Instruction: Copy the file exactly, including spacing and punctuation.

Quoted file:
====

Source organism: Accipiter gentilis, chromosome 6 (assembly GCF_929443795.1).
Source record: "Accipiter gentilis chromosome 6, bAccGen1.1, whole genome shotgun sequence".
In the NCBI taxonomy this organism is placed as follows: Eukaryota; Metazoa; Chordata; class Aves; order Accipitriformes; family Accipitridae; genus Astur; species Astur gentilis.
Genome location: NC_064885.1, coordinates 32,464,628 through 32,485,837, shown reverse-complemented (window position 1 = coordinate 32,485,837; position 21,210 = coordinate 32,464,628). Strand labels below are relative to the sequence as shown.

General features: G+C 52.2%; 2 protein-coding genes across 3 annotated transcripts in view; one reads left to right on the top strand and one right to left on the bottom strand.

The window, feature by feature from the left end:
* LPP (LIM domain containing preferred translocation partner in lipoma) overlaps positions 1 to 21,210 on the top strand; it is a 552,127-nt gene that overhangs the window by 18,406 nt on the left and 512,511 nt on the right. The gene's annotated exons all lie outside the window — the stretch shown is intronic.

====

Source organism: Accipiter gentilis, chromosome 6 (assembly GCF_929443795.1).
Source record: "Accipiter gentilis chromosome 6, bAccGen1.1, whole genome shotgun sequence".
In the NCBI taxonomy this organism is placed as follows: Eukaryota; Metazoa; Chordata; class Aves; order Accipitriformes; family Accipitridae; genus Astur; species Astur gentilis.
Genome location: NC_064885.1, coordinates 32,464,628 through 32,485,837, shown reverse-complemented (window position 1 = coordinate 32,485,837; position 21,210 = coordinate 32,464,628). Strand labels below are relative to the sequence as shown.

General features: G+C 52.2%; 2 protein-coding genes across 3 annotated transcripts in view; one reads left to right on the top strand and one right to left on the bottom strand.

The window, feature by feature from the left end:
* LPP (LIM domain containing preferred translocation partner in lipoma) overlaps positions 1 to 21,210 on the top strand; it is a 552,127-nt gene that overhangs the window by 18,406 nt on the left and 512,511 nt on the right. The gene's annotated exons all lie outside the window — the stretch shown is intronic.